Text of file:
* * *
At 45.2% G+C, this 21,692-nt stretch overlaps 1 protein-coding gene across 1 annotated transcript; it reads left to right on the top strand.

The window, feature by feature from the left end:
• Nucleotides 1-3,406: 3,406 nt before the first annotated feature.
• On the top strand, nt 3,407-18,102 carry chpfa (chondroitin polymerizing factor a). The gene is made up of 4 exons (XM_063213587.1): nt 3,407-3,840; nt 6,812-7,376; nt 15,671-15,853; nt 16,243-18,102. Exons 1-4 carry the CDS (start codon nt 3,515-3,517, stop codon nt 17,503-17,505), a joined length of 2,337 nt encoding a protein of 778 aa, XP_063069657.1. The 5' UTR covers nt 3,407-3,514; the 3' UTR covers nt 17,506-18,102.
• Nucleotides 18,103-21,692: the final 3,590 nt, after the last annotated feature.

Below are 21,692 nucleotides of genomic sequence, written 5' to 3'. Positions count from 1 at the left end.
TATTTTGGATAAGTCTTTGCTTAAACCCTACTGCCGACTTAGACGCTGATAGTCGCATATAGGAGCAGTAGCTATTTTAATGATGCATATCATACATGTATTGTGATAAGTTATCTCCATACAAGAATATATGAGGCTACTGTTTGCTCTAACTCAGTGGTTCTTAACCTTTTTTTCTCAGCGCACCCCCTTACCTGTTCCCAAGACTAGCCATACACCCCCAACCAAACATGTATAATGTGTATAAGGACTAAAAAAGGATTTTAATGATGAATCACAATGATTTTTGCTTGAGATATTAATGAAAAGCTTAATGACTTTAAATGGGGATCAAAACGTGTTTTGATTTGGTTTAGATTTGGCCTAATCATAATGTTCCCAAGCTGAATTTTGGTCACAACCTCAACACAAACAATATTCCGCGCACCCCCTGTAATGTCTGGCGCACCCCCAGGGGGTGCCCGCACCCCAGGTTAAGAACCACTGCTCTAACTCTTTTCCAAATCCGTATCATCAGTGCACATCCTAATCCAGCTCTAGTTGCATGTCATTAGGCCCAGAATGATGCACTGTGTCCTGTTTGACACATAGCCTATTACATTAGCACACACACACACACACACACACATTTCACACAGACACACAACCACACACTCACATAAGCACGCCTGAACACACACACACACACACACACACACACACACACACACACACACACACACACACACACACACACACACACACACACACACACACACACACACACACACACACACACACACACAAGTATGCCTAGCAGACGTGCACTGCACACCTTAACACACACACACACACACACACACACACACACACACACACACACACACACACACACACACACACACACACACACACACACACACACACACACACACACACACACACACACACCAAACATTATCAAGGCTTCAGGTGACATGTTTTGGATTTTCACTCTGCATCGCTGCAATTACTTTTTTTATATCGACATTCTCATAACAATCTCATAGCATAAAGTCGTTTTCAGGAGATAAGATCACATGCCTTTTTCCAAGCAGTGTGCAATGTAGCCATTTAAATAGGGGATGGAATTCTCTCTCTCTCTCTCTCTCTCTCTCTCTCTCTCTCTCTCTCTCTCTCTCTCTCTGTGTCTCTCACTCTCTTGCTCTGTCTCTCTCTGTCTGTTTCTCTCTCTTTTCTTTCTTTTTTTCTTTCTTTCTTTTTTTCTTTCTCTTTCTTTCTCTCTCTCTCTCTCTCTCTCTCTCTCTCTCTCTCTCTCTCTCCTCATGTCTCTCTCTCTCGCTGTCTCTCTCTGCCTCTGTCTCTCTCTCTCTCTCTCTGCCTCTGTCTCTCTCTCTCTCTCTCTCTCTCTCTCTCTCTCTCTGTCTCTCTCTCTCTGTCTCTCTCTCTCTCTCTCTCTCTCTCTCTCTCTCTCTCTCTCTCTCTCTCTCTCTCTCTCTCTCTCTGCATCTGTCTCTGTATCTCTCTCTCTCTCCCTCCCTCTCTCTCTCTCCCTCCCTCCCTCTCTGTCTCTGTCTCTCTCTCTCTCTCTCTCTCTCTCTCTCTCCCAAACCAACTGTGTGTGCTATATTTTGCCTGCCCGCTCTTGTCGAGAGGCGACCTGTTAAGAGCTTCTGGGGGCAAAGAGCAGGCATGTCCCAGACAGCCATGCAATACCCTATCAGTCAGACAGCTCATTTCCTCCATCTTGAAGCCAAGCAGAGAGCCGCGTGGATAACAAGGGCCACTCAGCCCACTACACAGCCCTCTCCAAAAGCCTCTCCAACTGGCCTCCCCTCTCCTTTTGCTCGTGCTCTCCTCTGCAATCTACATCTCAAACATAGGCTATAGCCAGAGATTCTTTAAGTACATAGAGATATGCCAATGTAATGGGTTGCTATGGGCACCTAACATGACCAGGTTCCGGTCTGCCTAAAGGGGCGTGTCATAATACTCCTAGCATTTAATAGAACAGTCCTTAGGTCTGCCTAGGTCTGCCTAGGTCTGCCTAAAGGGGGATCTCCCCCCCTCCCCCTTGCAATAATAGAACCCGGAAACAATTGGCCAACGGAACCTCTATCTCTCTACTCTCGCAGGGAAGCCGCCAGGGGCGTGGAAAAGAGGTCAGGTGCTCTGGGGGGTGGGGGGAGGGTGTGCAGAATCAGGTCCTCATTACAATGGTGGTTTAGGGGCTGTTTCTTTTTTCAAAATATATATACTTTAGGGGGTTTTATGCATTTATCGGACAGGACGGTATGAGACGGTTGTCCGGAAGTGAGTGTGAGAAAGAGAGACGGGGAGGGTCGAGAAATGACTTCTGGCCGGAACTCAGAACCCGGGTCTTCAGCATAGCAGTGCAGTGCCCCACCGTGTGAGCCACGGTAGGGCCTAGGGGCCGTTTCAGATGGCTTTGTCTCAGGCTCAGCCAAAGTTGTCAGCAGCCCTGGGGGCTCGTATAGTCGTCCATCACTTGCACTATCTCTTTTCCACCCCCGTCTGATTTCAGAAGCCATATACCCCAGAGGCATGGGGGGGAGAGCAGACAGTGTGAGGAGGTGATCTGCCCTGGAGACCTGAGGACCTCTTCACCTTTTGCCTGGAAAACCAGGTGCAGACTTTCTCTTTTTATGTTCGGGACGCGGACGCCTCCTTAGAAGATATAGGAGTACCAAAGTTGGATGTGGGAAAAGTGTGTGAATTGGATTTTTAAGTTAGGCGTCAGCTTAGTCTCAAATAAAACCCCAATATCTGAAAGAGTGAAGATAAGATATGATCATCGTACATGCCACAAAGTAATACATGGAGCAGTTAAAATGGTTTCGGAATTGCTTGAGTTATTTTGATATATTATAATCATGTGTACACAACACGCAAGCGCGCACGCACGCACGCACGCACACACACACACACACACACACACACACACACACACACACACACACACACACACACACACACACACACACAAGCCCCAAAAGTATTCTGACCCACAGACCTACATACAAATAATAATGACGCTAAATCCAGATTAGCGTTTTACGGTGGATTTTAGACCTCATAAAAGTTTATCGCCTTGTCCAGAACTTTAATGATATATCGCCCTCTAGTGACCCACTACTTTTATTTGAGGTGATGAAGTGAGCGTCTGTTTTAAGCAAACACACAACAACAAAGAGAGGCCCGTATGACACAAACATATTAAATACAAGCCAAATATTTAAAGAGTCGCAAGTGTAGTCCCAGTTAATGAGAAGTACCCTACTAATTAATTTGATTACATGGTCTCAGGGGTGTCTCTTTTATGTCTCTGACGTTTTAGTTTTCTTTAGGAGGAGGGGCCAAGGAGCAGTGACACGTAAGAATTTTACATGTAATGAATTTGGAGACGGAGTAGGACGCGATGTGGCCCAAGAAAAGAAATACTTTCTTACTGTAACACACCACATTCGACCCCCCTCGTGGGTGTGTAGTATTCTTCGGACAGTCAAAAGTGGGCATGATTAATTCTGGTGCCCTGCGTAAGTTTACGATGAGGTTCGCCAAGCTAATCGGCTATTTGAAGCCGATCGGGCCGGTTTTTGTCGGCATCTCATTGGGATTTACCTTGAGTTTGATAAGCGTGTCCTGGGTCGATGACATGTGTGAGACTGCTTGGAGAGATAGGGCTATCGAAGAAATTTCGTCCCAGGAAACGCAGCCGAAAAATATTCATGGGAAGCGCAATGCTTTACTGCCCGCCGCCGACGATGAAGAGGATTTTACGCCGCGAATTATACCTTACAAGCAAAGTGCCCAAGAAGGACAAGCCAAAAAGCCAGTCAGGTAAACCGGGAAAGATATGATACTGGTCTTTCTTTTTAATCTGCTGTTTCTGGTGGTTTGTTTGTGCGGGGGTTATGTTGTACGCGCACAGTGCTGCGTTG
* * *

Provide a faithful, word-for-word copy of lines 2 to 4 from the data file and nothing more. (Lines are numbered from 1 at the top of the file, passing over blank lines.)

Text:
The window, feature by feature from the left end:
• Nucleotides 1-3,406: 3,406 nt before the first annotated feature.
• On the top strand, nt 3,407-18,102 carry chpfa (chondroitin polymerizing factor a). The gene is made up of 4 exons (XM_063213587.1): nt 3,407-3,840; nt 6,812-7,376; nt 15,671-15,853; nt 16,243-18,102. Exons 1-4 carry the CDS (start codon nt 3,515-3,517, stop codon nt 17,503-17,505), a joined length of 2,337 nt encoding a protein of 778 aa, XP_063069657.1. The 5' UTR covers nt 3,407-3,514; the 3' UTR covers nt 17,506-18,102.